At this stage, you’ll have found big, small, simple, or complex problems. The goal here is not to think about solutions, but to define the most common issues you’d like to fix

Here are some practical ways to distill the user data you collected in Step 1 into actionable problem statements.  

Analyze survey feedback to find common issues

#A graph created from open-ended question responses
A graph created from open-ended question responses

The most effective way to analyze qualitative questions is, ironically, to quantify responses into categories. 

But don't ignore the specific words your users choose—these are a highly valuable resource when you’re working on messaging; simply quantify the survey responses to understand which problems affect the most users, i.e. which problems, when solved, will have the largest positive impact on UX.

If you’re using Hotjar

You can export Hotjar Survey data as an .CSV or .XLS file and use our free open-ended question analysis template to categorize and create graphs from responses, giving you a visual overview of the most common survey responses.

Filter session recordings to review common user issues

#Hotjar Recordings filters
Hotjar Recordings filters

While there’s nothing stopping you from loading up on popcorn and watching every available recording, you’ll get a lot more out of replays when you filter them, and only focus on the sessions that match a specific user issue or segment with high business impact.

For example, you could filter recordings to watch users who clicked on an 'upgrade my plan' call-to-action in your product, and see if the upgrade flow works as intended. 

If you’re using Hotjar

Filter sessions by rage clicks (where users click in frustration) to quickly learn which elements are irritating users. You’re only limited by your imagination, so apply as many filters as you like and save them as segments for quick access next time you watch recordings.

Create actionable problem statements

Using the data and insight you collected so far, you should be able to write a problem statement: a concise and actionable summary of a user problem that requires solving. For your problem statement to be actionable, provide context that defines:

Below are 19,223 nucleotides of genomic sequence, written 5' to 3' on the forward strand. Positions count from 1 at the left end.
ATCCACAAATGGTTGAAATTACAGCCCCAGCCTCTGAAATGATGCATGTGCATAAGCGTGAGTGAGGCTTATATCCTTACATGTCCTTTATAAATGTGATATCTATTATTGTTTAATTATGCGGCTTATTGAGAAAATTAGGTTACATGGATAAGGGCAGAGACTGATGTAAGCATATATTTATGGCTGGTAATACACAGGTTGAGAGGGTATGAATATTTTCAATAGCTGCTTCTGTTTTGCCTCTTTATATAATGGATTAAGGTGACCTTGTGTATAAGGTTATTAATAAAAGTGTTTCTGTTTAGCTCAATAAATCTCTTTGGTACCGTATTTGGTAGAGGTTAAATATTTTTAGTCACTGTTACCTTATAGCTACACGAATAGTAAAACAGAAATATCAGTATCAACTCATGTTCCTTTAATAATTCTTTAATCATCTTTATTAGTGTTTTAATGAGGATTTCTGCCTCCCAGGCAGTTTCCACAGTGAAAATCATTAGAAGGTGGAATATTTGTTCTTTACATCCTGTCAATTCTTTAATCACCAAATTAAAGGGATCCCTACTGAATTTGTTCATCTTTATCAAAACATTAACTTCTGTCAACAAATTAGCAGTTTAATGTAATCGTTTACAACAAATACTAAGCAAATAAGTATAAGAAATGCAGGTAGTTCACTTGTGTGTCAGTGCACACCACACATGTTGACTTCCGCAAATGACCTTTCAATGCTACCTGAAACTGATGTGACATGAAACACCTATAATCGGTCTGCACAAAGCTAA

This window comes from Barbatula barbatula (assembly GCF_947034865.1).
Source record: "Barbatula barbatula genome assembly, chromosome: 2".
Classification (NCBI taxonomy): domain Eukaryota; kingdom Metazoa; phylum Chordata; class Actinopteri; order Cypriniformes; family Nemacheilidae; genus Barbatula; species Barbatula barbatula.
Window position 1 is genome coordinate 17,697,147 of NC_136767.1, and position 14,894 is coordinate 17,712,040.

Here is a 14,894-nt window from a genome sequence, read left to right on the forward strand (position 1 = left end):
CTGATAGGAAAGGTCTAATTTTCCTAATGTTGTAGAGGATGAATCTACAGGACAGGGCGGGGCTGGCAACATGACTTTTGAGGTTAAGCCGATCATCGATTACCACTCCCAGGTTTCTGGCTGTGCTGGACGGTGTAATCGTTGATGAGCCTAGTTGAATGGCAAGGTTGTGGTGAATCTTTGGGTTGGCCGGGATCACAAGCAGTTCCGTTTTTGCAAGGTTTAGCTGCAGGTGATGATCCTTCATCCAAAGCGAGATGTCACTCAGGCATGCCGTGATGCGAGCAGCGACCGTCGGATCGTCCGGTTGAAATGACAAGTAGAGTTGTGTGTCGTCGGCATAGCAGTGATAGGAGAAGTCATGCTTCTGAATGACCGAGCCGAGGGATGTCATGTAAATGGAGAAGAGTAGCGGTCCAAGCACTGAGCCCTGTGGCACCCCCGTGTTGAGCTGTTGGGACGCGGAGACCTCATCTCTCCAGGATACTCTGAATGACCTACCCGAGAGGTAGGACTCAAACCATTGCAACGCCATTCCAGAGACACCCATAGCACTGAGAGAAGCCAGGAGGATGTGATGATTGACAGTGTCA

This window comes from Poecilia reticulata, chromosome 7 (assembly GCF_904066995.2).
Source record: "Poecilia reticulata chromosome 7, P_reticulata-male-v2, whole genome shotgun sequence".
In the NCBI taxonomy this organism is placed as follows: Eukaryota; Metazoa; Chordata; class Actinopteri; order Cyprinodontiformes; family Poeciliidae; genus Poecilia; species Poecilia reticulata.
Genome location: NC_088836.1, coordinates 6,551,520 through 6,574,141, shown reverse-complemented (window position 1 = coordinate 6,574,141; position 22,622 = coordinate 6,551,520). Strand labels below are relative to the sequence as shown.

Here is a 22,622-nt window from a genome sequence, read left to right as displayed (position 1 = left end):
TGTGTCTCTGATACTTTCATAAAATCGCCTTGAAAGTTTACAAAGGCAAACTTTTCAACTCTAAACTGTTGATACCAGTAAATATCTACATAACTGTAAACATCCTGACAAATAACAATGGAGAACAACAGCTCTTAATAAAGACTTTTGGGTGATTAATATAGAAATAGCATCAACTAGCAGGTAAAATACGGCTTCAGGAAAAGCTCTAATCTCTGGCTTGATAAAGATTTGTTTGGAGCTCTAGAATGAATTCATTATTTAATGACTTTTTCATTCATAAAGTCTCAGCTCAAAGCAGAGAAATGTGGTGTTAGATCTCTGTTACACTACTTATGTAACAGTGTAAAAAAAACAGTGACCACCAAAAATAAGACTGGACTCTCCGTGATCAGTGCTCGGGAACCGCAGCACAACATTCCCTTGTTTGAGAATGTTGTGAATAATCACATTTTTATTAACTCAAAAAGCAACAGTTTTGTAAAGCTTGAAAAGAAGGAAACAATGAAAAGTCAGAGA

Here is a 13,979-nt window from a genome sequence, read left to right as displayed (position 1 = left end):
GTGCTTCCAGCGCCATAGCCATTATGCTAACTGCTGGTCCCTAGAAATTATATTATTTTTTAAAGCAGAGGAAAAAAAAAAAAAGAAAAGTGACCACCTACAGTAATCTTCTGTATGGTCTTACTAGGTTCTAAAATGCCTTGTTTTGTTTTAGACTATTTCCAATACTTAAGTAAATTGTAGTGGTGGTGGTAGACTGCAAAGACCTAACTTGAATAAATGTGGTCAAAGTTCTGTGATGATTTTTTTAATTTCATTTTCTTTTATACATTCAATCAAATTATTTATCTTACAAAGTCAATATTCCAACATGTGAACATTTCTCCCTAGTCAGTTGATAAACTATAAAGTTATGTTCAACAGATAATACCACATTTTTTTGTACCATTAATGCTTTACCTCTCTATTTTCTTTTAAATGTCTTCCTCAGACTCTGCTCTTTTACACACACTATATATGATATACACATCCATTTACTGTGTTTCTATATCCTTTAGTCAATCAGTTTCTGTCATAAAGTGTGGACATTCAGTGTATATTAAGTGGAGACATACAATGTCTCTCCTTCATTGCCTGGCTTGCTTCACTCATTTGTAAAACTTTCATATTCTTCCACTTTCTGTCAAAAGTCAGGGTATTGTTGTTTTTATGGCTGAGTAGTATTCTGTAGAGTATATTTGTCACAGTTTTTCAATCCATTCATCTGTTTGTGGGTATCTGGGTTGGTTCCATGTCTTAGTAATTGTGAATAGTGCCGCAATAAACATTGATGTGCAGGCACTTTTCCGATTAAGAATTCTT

• What the problem is

  • Who it affects

  • Why it needs to be solved, and 

  • Where it’s taking place.

For example, imagine you’re a Product or UX Designer for a graphic design platform. An actionable product statement could look like this:

"Users on our premium plan import transparent images because they cannot find our background removal feature button, causing them to get frustrated and waste time and effort on tasks our product is designed to solve."

Learn more and see additional examples in the problem statements chapter of this guide.

Step 3. ideate solutions

#An early brainstorming session at Hotjar
An early brainstorming session at Hotjar

Now that you understand your users and have defined their biggest problems, Step 3 focuses on ideating as many potential solutions as possible

There are no rules or wrong answers when ideating: the goal is to dream up as many outlandish, creative ideas as possible without judgment or prioritization. However, you’ll still need to focus on solutions to the key problem statement(s) defined in Step 2.

We use the idea bank to capture all ideas, wherever they come from. Even if we think they're terrible ideas, we still write them down, and that serves two purposes. One, we want the person who made the suggestion to know that it's been captured and it's up for consideration. Two, we do this because what might not be a great idea now, for whatever reason, might become a great idea in the future.

Jack Berglund
Chief Product Officer at Doodle

Since not everyone gets creative in the same way, here are some popular ideation techniques for your next suggest-fest:

  • Brainstorming: coming up with ideas as a group

  • Brain Writing: privately writing down ideas, then sharing and discussing them as a group

  • Mind Mapping: mapping ideas around a central topic and its subtopics

  • Worst Possible Idea: purposefully finding a terrible solution (for example, improving retention by giving users $1000 in credit if they try to leave) and then seeing if it can inspire a good one

Get ideas from other teams by sharing key user insights

If you only remember one thing about the ideation process, make it this: ideas are better when shared, broken down, and remixed with others’, so make cross-functional collaboration a priority at this stage of the design thinking process. In practical terms, that means sharing your key user insights and user problem statements with team members and stakeholders to solicit ideas from as many diverse perspectives as possible.